by Cathy Steirn and Jane Hoberman
It is with gratitude and appreciation to all who participated in Kehilla’s cemetery survey that we write this article to our congregation. We anticipate that this will be the first of other communiqués about this complex and life cycle topic.
The intention of this survey was to determine if there was sufficient interest within Kehilla for us to pursue getting a Kehilla specific section in any one particular cemetery. The survey results indicated that there is not currently enough congregational interest in a particular cemetery at this time. We will continue to work with cemeteries to see if smaller areas are options, as well as continue to monitor the interest of our congregation in this matter.
Firstly, a brief summation of the results. You will find a link at the end of this article for the survey results in entirety.
- Of 420 members in Kehilla, we elicited responses from 107 individuals.
- Nearly 100% had previously thought about what they wanted after they died.
- 38% desired burial; 19% desired cremation
- 61% wanted to be buried in a Jewish cemetery or Jewish section while
22% felt strongly about being in a Kehilla specific area.
- 67% desired a green burial (for our purposes here, green burial means being placed in an unlined (no concrete liner) grave in either a wooden casket or directly into the ground without a casket).
Secondly, confounding factors in making burial/cremation decisions.
Naturally, it is often a fraught time when someone dies and friends/family/ community face carrying out the very final decision about managing the body of the deceased person. Ideally, in-depth conversations about their desires occurred previously and a decision has already been reached. Such decisions require careful consideration, especially if one is uncertain about their desires or choices. We recognize the complexity of this process and plan educational events for our congregation to help clarify issues and promote decision making in this matter. There is a lot to consider when deciding about burial vs. cremation. There are ecological concerns: what is the carbon footprint of cremation vs burial; how much land is available in general, and in the Bay Area, specifically? There are financial concerns: how much does it cost to bury vs. cremate; where can I visit a loved one? There are religious concerns: how do we balance Jewish tradition with modernity?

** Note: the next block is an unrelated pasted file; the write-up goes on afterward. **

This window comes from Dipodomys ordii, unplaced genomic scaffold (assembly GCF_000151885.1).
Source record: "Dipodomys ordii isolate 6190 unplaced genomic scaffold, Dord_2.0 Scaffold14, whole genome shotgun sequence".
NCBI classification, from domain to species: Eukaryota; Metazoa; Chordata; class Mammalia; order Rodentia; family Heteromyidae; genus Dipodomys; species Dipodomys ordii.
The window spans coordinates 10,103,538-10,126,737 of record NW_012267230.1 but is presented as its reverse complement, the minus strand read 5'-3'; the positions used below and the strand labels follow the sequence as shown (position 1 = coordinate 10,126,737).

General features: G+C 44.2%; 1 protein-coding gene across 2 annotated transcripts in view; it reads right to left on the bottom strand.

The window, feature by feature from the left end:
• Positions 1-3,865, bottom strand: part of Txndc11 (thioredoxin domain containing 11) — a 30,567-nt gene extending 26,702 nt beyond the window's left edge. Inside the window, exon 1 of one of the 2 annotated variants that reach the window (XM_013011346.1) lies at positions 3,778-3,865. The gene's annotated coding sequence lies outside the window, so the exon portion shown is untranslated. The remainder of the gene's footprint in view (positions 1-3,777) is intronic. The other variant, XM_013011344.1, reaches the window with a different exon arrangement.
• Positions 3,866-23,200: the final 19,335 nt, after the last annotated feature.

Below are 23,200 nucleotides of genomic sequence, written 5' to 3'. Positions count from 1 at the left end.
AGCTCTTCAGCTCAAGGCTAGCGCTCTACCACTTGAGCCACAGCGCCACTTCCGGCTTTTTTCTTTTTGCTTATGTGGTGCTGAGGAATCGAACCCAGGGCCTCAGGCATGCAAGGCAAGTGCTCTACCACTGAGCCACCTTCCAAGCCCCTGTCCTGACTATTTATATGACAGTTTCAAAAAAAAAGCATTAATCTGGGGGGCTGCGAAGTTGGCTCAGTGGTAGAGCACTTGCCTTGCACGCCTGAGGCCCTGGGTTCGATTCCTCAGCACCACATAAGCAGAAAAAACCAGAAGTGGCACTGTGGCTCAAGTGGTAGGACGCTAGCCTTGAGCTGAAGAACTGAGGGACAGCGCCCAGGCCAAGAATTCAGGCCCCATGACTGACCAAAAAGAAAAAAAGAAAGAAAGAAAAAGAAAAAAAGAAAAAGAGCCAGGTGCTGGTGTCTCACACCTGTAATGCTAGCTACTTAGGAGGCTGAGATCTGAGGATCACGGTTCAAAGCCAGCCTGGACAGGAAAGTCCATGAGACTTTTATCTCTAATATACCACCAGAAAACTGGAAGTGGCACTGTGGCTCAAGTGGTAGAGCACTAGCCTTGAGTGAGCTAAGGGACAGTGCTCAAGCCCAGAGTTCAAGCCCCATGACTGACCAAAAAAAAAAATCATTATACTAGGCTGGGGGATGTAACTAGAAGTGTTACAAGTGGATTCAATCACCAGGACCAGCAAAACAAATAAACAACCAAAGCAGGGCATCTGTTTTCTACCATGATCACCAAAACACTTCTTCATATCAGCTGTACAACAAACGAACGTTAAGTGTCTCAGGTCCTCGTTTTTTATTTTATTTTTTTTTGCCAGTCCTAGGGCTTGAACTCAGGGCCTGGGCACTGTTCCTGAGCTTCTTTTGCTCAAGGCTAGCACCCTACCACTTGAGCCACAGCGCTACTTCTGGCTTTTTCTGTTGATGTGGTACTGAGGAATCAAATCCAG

Thirdly, you asked some great questions and raised interesting topics for exploration.
We cannot address all your requests in this article. We can answer some which require a brief response. We also plan an educational program to further cover questions and topics.
Question: “Would non Jewish family members be able to be buried in the same Section as Jewish family members?”
Question: “Does the tradition of sitting with the body happen if you are going to be cremated?”
Answer: Yes, at Kehilla, this practice called shmira is observed for those being cremated.
Use this link for cemetery survey with results/breakdown and questions:
We also want to thank and acknowledge Lisa Korwin for her help and guidance in the creation and analysis of this survey.
With warm thanks to our beloved Kehilla,
Cathy Steirn and Jane Hoberman